Text and photos by Seth J. Frantzman
In August 2014 the extremist group calling itself Islamic State (ISIS) swept through a part of northern Iraq inhabited by the Yazidi religious minority. ISIS had already broadcast to the world their intention to exterminate “un-believers” and those they opposed. They had massacred 1,600 Shia army cadets at Camp Speicher on June 12, 2014 and ordered all Christians to convert or leave their homes through the areas they controlled. In August the crimes became even more brutal as they massacred men and elderly Yazidi women and sold an estimated 5,000 women into slavery. Many Yazidis describe the mass killings as a genocide. Seventeen mass graves were found around the town of Shingal (Sinjar in Arabic), after it was liberated by Kurdish peshmerga forces. In mid-December of 2015, a year and a half after the massacres, I went to northern Iraq see for myself.
Refugees as far as the eye can see
Since August 2014 around 250,000 Yazidis have been forced to flee their homes and become refugees. According to Vian Dakhil, a Yazidi member of Iraq’s parliament, more than 85 percent of the Yazidi people are not living in these kinds of camps. Some of them are seeking better lives in Europe, which means a perilous voyage through Syria or Turkey to Greece. At this camp of 20,000, young girls and boys sold phone cards and men sold live chickens ($3 a kilo). A boy butchered the chickens on a cardboard box next to his father’s truck. Yazidi girls who were enslaved by ISIS and raped but managed to escape or are freed return to their families in these camps where there are scant services to help them through their trauma. A documentation center in nearby Duhok records their stories.
The doctor on the mountain
Khansa Shamdin, a Kurdish woman, was a deputy head of surgery in a Syrian hospital before she fled the regime of Bashar al-Assad. On the 15th of September she volunteered to be helicoptered in to Mount Shingal, which was surrounded by ISIS, to help Yazidi refugees. Around 20,000 Yazidis had refused to flee the mountain, preferring to live and die closer to the homes they had fled. Shamdin says she sees around 120-150 patients a day and provides free medicine, funded by the Barzani Foundation. She now has a small caravan which is parked near the summit of the mountain, in the cold, biting wind. “I had no idea there were so many people here,” she says. Living in tents in the valleys below the medical caravan, the people make their way on foot in height of winter to ask for help. She has also aided Yazidi women who were rescued from ISIS and who suffered rape and require urgent medical attention.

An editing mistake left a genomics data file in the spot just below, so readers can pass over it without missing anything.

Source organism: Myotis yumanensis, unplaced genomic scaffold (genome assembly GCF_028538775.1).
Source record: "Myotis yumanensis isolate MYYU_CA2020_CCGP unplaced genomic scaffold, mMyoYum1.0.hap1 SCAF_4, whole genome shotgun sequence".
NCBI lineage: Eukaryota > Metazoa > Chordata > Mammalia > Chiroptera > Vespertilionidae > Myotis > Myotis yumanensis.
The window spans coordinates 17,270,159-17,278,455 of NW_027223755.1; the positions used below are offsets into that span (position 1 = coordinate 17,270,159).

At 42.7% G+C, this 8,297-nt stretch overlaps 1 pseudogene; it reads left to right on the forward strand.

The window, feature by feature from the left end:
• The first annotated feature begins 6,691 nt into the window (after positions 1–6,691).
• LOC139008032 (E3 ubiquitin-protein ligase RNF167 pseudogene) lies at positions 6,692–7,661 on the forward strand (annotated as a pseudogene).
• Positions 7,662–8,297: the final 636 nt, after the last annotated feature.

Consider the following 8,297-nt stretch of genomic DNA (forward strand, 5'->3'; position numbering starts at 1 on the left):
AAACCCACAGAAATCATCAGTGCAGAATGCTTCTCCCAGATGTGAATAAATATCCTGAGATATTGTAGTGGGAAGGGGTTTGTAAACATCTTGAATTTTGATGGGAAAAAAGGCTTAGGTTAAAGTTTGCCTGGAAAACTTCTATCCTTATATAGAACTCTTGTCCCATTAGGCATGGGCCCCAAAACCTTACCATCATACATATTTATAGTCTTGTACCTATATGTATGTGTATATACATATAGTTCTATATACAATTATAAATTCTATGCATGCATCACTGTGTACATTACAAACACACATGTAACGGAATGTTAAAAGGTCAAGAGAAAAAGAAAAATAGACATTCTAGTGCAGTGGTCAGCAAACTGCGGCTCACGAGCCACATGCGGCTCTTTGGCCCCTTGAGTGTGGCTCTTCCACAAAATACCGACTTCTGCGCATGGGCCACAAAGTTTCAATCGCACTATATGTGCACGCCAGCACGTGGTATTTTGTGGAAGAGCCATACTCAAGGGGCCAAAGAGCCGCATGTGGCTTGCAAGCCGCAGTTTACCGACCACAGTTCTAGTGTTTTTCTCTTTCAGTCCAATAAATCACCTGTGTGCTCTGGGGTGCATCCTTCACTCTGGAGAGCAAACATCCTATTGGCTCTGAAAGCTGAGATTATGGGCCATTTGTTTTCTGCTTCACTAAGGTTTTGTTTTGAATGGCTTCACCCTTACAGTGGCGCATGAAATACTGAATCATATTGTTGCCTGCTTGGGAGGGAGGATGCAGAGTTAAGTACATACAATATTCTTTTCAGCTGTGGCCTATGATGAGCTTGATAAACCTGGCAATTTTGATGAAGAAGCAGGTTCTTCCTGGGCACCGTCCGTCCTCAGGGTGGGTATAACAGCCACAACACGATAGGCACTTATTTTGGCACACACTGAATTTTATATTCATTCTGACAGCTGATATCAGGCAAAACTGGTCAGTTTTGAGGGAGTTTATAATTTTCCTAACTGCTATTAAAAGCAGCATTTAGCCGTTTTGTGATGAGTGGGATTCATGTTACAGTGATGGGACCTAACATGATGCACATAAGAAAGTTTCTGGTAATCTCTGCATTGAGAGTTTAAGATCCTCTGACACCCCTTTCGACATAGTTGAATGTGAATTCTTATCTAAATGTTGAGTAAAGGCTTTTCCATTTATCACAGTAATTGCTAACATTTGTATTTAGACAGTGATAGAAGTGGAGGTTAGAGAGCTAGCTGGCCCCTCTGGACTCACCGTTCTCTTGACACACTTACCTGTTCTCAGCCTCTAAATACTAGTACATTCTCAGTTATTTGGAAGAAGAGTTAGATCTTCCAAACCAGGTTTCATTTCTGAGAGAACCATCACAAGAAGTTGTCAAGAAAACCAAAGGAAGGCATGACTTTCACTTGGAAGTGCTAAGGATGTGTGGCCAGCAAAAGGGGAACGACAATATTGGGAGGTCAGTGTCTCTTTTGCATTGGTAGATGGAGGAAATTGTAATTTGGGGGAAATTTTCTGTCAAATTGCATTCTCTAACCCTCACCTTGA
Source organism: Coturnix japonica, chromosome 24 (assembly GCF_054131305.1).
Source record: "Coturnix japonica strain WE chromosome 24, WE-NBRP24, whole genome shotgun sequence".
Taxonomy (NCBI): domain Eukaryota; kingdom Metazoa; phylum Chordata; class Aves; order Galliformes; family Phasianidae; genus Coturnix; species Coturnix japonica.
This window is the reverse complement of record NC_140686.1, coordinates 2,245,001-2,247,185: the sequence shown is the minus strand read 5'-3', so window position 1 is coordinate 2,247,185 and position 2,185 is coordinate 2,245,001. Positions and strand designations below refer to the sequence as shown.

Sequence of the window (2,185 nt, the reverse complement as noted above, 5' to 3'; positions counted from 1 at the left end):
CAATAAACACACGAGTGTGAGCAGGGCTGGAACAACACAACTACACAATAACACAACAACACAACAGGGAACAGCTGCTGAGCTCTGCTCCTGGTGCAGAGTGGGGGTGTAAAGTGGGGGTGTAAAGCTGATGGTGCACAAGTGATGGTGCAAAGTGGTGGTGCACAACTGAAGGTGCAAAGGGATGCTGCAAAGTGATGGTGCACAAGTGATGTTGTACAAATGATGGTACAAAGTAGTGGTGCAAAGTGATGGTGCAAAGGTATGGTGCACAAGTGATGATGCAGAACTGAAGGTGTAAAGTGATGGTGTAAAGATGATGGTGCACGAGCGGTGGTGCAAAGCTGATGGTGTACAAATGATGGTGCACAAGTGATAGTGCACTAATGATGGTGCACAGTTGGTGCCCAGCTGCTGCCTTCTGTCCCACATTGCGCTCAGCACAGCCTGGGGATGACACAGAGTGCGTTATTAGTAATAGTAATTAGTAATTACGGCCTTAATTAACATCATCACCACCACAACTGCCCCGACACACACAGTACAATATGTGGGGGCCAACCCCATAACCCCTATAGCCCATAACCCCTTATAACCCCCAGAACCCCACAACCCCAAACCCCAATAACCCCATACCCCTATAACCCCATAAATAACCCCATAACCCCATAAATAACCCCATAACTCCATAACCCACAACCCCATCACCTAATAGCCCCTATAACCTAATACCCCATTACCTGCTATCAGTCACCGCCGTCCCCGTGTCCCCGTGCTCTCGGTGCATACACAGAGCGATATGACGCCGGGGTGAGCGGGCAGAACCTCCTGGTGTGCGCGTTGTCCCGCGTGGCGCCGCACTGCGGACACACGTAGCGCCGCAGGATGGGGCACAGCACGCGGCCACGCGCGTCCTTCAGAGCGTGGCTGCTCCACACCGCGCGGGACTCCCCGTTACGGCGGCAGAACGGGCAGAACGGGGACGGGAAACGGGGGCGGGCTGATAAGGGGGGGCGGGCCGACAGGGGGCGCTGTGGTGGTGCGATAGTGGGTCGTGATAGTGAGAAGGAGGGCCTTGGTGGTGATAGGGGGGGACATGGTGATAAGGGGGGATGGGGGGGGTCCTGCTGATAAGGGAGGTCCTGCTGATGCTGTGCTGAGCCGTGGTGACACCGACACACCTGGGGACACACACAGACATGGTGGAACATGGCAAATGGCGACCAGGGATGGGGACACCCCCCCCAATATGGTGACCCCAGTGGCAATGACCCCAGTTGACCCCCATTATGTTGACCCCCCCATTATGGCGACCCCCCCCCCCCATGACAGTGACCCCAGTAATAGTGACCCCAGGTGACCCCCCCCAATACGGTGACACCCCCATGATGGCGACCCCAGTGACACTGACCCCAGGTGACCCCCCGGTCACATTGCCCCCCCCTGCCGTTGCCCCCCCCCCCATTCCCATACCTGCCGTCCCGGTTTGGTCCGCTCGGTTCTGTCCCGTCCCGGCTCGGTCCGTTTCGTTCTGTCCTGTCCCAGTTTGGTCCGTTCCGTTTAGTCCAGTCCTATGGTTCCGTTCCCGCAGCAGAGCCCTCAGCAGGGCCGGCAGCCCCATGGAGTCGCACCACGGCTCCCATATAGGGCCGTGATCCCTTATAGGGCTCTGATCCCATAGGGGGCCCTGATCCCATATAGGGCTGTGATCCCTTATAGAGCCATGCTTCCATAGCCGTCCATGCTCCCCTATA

The clothes they left behind
ISIS conquered the area south and north of Shingal mountain so quickly, the people who fled took only what they could carry. They had heard that in the town of Tel Afar that ISIS supporters had begun to murder Yazidis. This road became a lifeline as tens of thousands fled to the mountain. Their cars and trucks broke down and the burnt hulks still line this highway of life and death. The people discarded clothes by the roadside. A year and a half later no one has returned to remove the clothes. It feels like taboo. This is a living, ongoing, tragedy. They dead have not been accounted for. The clothes cannot be touched. Like a living museum.
Niswan Zalud, 22
“766 people from my district were captured and killed by ISIS. We would like to go back, but there is no interest unless the women are returned. I don’t think they will be though, some of them were taken to Saudi.” Zalud runs a small shop in the ruined city of Shingal. Where once there were 80,000 people, now there are just a handful like him. “I walked nine hours to Shingal [mountain] with my father, brother and sister,” he recalls. “But my uncle’s daughter was kidnapped and is in Raqqa,” he says, referring to the ISIS capital in Syria. “We never thought this will happen, that ISIS will do this crime. We didn’t have weapons to defend ourselves.” Now he sleeps in the shop. Tuborg beer for $1.50. This town was once a majority Arab, although the outlying district was primarily Yazidi. Those like Zalud say the crimes mean coexistence will not return. Too many of these people saw their neighbors raise the ISIS flag even before the killings began.
A human skull